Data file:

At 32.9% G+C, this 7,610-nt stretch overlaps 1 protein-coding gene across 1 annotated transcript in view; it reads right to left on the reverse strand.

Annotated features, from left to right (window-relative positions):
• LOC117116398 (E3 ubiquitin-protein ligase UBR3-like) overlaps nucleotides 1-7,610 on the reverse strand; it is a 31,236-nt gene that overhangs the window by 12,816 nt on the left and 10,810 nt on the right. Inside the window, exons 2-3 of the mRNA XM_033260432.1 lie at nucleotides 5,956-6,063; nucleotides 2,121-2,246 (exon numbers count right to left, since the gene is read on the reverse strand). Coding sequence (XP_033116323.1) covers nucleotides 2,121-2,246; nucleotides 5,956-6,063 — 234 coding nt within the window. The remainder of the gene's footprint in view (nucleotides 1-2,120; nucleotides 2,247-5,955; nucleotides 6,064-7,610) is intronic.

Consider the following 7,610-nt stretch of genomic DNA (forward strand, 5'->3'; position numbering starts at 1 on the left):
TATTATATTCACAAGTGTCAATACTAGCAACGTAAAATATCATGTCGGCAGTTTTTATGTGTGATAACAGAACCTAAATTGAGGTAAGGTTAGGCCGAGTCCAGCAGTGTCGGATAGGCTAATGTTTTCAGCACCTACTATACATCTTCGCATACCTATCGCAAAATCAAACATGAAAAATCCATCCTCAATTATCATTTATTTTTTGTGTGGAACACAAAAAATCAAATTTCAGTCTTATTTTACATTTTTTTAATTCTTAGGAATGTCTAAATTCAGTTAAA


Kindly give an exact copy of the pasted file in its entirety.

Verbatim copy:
At 32.9% G+C, this 7,610-nt stretch overlaps 1 protein-coding gene across 1 annotated transcript in view; it reads right to left on the reverse strand.

Annotated features, from left to right (window-relative positions):
• LOC117116398 (E3 ubiquitin-protein ligase UBR3-like) overlaps nucleotides 1-7,610 on the reverse strand; it is a 31,236-nt gene that overhangs the window by 12,816 nt on the left and 10,810 nt on the right. Inside the window, exons 2-3 of the mRNA XM_033260432.1 lie at nucleotides 5,956-6,063; nucleotides 2,121-2,246 (exon numbers count right to left, since the gene is read on the reverse strand). Coding sequence (XP_033116323.1) covers nucleotides 2,121-2,246; nucleotides 5,956-6,063 — 234 coding nt within the window. The remainder of the gene's footprint in view (nucleotides 1-2,120; nucleotides 2,247-5,955; nucleotides 6,064-7,610) is intronic.

Consider the following 7,610-nt stretch of genomic DNA (forward strand, 5'->3'; position numbering starts at 1 on the left):
TATTATATTCACAAGTGTCAATACTAGCAACGTAAAATATCATGTCGGCAGTTTTTATGTGTGATAACAGAACCTAAATTGAGGTAAGGTTAGGCCGAGTCCAGCAGTGTCGGATAGGCTAATGTTTTCAGCACCTACTATACATCTTCGCATACCTATCGCAAAATCAAACATGAAAAATCCATCCTCAATTATCATTTATTTTTTGTGTGGAACACAAAAAATCAAATTTCAGTCTTATTTTACATTTTTTTAATTCTTAGGAATGTCTAAATTCAGTTAAA